Dear Mr. Vincent Rawl,

Your deep and warm heart always encouraged us to go forward and start new things. Without your support and encouragement we would have never been able to bring so many Japanese kids to the U.S. to play basketball with American kids. Even though we cannot see you, your memory and your influence lives on. We will think of you forever.

Our deepest condolences to the family, friends, and associates of Mr. Rawl.


Toshimitsu Kawachi

The fact that the bj-league hasn’t issued a press release or posted news on its website about Rawl’s death and his contributions to the league disturbs some longtime observers. And it defies common sense.

“You know, I don’t know why there wasn’t an announcement, either,” one hoop insider wrote in an email to The Japan Times. “Has the league forgotten that Mr. Rawl almost literally saved the league in 2007? He gave them $3.5 million when the league was about to flame out.”

Rawl’s longtime business associate and basketball agent Jerald Wrightsil, who also resides in Austin, Texas, offered his thoughts on Rawl’s involvement with the bj-league in an exclusive interview with The Japan Times. He said Rawl’s contributions were even greater than the above source stated.

“Vince had great aspirations for Japanese basketball and he put his money where his mouth was in that respect by investing over $5 million of his own towards the game there,” Wrightsil said. “He didn’t have a political agenda, and it can be argued that he didn’t have a financial motivation as his investment hasn’t blossomed to date. But his dream was a unified league in Japan, not the JBL vs. bj-league He just wanted the best to play the best.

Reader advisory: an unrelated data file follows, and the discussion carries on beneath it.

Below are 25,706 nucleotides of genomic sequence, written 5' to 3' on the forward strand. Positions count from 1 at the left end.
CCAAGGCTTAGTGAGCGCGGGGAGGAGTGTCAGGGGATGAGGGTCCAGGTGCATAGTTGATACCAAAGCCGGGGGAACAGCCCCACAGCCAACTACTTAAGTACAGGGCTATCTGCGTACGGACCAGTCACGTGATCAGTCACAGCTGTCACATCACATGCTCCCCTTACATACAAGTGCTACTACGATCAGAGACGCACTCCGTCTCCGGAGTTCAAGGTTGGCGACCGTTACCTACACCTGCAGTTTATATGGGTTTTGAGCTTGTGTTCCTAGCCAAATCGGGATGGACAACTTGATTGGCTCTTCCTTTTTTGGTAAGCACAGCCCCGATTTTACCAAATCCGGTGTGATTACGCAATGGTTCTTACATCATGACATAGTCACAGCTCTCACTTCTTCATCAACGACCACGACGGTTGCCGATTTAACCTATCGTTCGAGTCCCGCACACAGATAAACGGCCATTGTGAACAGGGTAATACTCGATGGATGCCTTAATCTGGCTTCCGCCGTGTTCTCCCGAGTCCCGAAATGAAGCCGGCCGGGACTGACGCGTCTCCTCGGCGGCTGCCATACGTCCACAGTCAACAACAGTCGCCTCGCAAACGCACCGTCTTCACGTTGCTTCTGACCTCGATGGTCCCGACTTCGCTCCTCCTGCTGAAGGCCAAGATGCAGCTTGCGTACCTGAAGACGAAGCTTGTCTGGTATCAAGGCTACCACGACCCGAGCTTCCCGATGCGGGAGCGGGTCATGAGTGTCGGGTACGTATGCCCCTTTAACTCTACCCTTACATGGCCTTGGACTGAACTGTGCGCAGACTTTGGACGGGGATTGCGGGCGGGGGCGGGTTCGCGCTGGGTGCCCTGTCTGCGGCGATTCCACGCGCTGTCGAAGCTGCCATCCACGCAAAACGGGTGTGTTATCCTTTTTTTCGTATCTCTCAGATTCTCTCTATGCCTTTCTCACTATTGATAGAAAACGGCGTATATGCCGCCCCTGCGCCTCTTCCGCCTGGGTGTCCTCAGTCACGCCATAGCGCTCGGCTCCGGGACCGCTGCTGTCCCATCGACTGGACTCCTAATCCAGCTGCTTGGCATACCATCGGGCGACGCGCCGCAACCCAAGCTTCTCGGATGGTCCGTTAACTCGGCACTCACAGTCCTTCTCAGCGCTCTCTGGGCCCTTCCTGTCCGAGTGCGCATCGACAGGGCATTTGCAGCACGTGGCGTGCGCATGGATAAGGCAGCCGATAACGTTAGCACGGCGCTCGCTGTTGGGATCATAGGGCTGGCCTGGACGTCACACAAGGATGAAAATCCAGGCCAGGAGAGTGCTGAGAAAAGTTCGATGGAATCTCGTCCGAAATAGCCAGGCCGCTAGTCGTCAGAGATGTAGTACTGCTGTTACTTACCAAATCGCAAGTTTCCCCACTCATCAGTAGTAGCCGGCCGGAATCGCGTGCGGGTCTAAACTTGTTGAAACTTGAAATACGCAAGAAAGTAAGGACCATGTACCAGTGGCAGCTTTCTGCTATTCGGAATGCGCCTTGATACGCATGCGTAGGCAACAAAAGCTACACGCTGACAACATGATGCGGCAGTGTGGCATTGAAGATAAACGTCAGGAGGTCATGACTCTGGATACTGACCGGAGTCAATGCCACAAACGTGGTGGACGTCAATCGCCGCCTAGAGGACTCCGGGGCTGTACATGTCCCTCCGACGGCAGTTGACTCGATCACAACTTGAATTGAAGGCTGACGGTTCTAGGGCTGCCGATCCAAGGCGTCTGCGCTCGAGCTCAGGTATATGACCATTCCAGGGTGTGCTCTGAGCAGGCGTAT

“It’s not known to the public but at one point Vince wanted to donate his stock towards raising funds for the earthquake/tsunami victims. This never happened but he loved the people there that much.”

Now, Wrightsil hopes to keep Rawl’s passion for sports alive by staging a charity event in the fall.

He explained the idea this way:

“My proposal, in his honor, is to play a preseason ‘friendly invitational’ . . . the Lawrence V. Rawl Invitational to be held in September of 2011. This invitational will take the Nos. 1 and 2 teams of the JBL vs. Nos. 1 and 2 teams of the bj League. … All of the funds raised will be donated to the victims of the earthquake/tsunami/Fukushima incident and a Japanese cancer research foundation in Vince’s name — similar to the Jimmy V Classic (in the United States)